How business intelligence drives contact center efficiency
The digitization of customer support can be a double-edged sword for brands. On the one hand, the trove of information available can improve customer service delivery and operations, but on the other hand, extracting meaning from it requires searching through mountains of data.
“The ability to make informed decisions in real-time by quickly sifting through all the data available is a critical challenge facing call centers,” says Matthew Dabrowski, senior software developer and call center technology expert at Stanley Black & Decker.
That’s why business intelligence (BI) has become such a crucial component of data-driven customer support. BI solutions for contact centers take many forms, however, the common thread is their ability to extrapolate actionable insights from reams of information in mere seconds. This capability positions BI is an exciting tool for contact centers looking to improve customer satisfaction while also boosting operational efficiency.
Leveraging business intelligence to achieve KPIs
One of the many appealing attributes associated with BI in the contact center is the ability to enhance specific customer service key performance indicators (KPIs). “One of my projects called for a system that would capture all of the actions taken by an agent during a call and all of the details from each individual call,” Dabrowski recalls. “Our BI implementation provided a real-time view of trending agent behaviors that affected KPIs but were previously not available to customer experience directors.”
Once contact center leaders gain visibility into how their agents and processes are performing against KPI benchmarks, such as Average Handle Time (AHT) or Average Wait Time (AWT), they can use the insights to inform operational decisions. For example, business intelligence can help identify repetitive and simplistic tasks that could be automated in order to gain service and cost efficiencies.
Using BI to predict staffing demands
Contact center volumes can be unpredictable leading to over or under-staffing. Having too many agents for too few calls will inevitably cost companies money while too few agents leads to longer wait times and frustrated customers, which can irreparably damage a brand.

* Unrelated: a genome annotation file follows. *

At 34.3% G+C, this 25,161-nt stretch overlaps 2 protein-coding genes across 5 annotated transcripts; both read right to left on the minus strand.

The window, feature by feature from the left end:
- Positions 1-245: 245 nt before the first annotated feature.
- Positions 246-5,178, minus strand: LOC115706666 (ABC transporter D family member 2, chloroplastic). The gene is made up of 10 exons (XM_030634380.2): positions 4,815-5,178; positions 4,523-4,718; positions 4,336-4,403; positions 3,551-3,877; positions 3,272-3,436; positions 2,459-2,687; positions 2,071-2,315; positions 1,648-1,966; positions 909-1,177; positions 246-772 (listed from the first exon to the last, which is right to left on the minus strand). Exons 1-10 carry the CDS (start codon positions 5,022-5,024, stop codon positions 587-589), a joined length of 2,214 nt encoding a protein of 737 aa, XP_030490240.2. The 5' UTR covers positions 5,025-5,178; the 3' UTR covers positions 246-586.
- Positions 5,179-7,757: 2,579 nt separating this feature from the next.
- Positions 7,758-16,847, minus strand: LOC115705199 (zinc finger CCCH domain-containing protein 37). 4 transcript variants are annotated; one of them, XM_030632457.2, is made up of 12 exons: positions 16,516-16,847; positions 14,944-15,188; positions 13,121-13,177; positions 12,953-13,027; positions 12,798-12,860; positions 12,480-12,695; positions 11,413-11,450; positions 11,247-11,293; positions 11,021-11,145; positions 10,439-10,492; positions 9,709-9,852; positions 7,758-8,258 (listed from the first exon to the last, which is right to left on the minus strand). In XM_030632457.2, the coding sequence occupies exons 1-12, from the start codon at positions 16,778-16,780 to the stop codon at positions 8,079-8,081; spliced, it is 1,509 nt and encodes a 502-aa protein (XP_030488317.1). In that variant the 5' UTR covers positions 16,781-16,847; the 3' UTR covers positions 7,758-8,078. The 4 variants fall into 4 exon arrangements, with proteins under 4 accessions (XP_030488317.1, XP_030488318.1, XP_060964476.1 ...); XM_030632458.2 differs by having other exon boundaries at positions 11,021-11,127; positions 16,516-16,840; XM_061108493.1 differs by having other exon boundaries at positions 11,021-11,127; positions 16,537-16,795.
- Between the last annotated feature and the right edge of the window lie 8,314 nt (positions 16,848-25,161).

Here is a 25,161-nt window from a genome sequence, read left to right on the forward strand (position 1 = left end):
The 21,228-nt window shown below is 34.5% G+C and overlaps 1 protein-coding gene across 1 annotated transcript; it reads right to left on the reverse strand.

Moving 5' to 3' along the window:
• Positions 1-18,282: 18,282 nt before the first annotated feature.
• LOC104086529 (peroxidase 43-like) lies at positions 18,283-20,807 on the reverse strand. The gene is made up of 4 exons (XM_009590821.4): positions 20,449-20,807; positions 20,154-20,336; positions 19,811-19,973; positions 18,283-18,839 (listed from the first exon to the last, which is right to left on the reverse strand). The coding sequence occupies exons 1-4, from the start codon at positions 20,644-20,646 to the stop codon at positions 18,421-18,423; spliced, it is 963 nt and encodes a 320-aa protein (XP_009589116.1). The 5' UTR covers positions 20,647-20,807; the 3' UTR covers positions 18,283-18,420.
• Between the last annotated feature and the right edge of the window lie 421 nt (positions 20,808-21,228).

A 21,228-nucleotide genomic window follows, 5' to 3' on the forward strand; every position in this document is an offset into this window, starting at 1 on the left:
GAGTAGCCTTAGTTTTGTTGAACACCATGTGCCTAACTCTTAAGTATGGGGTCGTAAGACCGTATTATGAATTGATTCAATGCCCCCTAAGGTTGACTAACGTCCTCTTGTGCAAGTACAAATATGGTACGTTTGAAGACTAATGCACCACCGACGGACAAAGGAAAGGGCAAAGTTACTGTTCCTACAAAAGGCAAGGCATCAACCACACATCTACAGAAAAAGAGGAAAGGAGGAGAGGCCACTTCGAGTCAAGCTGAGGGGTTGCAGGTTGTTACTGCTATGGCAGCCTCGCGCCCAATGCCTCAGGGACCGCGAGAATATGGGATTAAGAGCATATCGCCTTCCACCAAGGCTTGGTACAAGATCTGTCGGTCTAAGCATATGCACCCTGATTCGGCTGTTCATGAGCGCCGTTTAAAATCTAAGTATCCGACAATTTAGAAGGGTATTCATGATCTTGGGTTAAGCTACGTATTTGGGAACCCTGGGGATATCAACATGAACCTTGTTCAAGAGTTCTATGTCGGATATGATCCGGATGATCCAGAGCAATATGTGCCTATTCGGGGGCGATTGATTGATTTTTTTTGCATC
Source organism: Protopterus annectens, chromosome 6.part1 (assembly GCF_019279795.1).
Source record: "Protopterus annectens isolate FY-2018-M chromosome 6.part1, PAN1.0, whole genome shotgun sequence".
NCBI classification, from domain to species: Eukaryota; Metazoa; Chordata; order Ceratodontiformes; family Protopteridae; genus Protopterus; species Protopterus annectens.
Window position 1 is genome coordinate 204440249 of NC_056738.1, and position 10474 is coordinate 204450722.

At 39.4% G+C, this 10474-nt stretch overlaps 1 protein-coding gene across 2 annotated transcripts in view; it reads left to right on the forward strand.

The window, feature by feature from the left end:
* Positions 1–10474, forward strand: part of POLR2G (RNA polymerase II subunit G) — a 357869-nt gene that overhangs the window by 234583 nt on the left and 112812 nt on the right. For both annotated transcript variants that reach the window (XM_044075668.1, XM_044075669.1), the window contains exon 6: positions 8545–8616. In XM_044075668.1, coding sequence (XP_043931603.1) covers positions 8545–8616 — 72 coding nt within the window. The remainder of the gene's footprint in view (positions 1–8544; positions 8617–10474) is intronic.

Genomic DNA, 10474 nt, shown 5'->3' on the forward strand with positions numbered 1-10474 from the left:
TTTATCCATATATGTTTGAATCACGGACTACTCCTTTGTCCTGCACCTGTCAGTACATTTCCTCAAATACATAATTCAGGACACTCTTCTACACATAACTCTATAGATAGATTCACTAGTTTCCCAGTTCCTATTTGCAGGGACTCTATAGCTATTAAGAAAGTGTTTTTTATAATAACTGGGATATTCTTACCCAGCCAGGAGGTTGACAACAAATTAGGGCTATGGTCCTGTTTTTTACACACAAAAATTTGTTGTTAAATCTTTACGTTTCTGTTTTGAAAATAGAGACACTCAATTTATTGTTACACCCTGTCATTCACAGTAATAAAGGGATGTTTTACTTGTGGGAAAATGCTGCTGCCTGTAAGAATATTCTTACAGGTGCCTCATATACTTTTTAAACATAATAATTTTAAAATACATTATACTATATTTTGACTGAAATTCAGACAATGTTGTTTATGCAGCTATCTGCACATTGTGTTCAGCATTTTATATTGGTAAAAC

Fortunately, BI can make data-driven demand predictions that enable better staffing and management planning. “Business intelligence allows us to provide more efficient service to our customers, but we also see efficiency gains in wages by having customer service reps available at the right time to support the fluctuating level of demand,” says Rebecca Barrons, director of staffing, customer quality and revenue at Southwest Airlines.
Similarly, Dabrowski says BI solutions can uncover recurring variations in contact center volume — and therefore agent utilization — by analyzing trends in data that were previously ignored or inaccessible. “By discovering that call volume increases dramatically on Mondays or following a marketing campaign, staffing levels can be preemptively modified to handle the additional anticipated volume,” he observes.
Monitoring these trends and more can turn a reactive contact center manager into a proactive one, enabling them to plan agent staffing in a way that saves money without sacrificing service quality.
Frontline agent engagement
Adding business intelligence to your customer service strategy has a number of associated operational and cost benefits, but it can also help with the human aspects of customer support.
Mohamed Latib is the CEO and co-founder of CX University, which helps train brands on leveraging BI to improve customer experience operations. Latib predicts that every single contact center will have some form of back-end BI infrastructure in the near future. “You can use BI insights to build a strategy that accentuates the human touch provided by your agents, rather than seek to replace it,” he advises.
For Barrons at Southwest, business intelligence also shines a light on trends, areas of focus and professional development opportunities for their agents to grow. “It gives us the opportunity to look at employee engagement, as well as rewards,” she says. “With business intelligence, we can answer questions like: ‘Who is our top-performing agent in revenue generation? Customer satisfaction? Call metrics?'”
In that spirit, Southwest has evolved Employee of the Month to Employee of the Moment. By singling out these individuals utilizing BI analytics, Southwest can provide their agents with real-time feedback and rewards.
Demand planning, agent engagement and intelligent automation are just a few of the ways that business intelligence tools are helping contact centers optimize efficiencies. However, as BI technology adoption grows, it’s important not to lose sight of the people who humanize customer service operations.
Latib advises companies to keep customer empathy and personalization at the heart of all BI initiatives. “The customer data is there. Companies just need to combine it with intelligence to empower call center agents with a 360-degree customer view that will [lead to] an even more personalized experience.”